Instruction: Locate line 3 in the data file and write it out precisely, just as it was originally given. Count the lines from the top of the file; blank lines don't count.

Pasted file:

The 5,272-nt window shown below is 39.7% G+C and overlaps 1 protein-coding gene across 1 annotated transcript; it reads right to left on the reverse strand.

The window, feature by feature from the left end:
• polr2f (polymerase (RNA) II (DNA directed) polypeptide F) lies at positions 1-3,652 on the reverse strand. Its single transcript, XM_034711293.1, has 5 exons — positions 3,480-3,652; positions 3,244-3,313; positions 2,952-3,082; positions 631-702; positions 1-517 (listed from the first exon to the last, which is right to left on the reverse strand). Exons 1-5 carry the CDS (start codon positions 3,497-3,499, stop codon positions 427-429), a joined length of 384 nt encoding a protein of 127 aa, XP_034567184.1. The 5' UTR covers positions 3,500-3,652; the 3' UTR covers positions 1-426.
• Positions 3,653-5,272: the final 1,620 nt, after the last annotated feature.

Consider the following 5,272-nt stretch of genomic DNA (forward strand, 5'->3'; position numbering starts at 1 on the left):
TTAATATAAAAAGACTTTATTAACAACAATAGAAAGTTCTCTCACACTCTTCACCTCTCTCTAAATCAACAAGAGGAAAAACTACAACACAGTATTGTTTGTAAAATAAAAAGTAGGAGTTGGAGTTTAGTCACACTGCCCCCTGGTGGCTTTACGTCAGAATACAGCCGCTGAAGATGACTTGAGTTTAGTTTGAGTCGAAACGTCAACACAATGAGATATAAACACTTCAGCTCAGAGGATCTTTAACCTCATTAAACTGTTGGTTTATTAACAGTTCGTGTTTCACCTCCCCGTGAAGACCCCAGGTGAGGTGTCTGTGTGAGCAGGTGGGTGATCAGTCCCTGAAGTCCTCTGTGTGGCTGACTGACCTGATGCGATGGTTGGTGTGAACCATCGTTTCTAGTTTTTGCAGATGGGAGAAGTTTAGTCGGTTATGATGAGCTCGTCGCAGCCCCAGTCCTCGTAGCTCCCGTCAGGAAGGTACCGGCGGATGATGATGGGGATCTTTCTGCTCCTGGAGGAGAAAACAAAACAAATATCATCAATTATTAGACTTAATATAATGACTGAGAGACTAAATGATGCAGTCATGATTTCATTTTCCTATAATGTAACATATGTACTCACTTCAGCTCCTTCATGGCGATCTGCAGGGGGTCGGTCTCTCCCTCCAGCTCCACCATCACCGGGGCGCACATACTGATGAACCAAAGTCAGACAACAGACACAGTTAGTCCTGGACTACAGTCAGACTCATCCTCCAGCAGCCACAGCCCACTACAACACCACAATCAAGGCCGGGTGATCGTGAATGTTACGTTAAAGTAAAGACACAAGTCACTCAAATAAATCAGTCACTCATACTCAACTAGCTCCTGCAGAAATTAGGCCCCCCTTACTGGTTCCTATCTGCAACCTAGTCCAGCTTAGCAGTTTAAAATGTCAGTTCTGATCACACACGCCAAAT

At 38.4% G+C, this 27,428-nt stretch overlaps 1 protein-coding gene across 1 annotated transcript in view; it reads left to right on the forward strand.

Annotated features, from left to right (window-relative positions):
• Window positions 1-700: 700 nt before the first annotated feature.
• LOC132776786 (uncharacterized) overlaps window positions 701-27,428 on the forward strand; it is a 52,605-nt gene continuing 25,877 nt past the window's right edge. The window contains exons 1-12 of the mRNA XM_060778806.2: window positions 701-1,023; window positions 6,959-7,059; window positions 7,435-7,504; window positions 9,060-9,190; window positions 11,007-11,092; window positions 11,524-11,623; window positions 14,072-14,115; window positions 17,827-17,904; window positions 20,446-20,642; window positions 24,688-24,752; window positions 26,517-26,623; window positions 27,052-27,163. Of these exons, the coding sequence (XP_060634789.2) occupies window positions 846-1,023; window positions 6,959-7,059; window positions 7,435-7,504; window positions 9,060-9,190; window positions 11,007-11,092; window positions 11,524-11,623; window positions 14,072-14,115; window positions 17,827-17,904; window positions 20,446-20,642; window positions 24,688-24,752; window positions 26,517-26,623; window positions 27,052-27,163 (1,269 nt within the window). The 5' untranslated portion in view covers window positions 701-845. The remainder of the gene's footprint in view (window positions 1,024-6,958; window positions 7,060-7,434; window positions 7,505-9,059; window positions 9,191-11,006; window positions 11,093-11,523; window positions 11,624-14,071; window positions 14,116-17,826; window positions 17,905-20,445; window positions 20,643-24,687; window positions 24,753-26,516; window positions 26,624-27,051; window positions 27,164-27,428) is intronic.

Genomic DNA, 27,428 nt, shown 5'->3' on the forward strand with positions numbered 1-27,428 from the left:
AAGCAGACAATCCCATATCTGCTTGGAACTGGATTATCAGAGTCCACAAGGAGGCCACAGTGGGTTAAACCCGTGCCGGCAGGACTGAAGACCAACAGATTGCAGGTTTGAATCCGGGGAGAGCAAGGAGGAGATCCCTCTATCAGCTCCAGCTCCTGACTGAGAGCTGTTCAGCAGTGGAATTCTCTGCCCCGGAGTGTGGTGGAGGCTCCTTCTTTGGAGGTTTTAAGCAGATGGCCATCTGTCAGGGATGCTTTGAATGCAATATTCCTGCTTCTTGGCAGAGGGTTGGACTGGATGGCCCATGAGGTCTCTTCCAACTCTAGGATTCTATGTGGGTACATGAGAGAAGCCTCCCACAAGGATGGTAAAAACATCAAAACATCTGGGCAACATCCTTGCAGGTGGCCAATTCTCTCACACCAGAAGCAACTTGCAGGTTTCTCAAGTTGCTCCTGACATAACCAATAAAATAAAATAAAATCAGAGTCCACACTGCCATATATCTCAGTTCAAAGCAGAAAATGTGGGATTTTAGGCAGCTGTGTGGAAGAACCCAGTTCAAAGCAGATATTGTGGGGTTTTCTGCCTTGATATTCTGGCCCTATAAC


• polr2f (polymerase (RNA) II (DNA directed) polypeptide F) lies at positions 1-3,652 on the reverse strand. Its single transcript, XM_034711293.1, has 5 exons — positions 3,480-3,652; positions 3,244-3,313; positions 2,952-3,082; positions 631-702; positions 1-517 (listed from the first exon to the last, which is right to left on the reverse strand). Exons 1-5 carry the CDS (start codon positions 3,497-3,499, stop codon positions 427-429), a joined length of 384 nt encoding a protein of 127 aa, XP_034567184.1. The 5' UTR covers positions 3,500-3,652; the 3' UTR covers positions 1-426.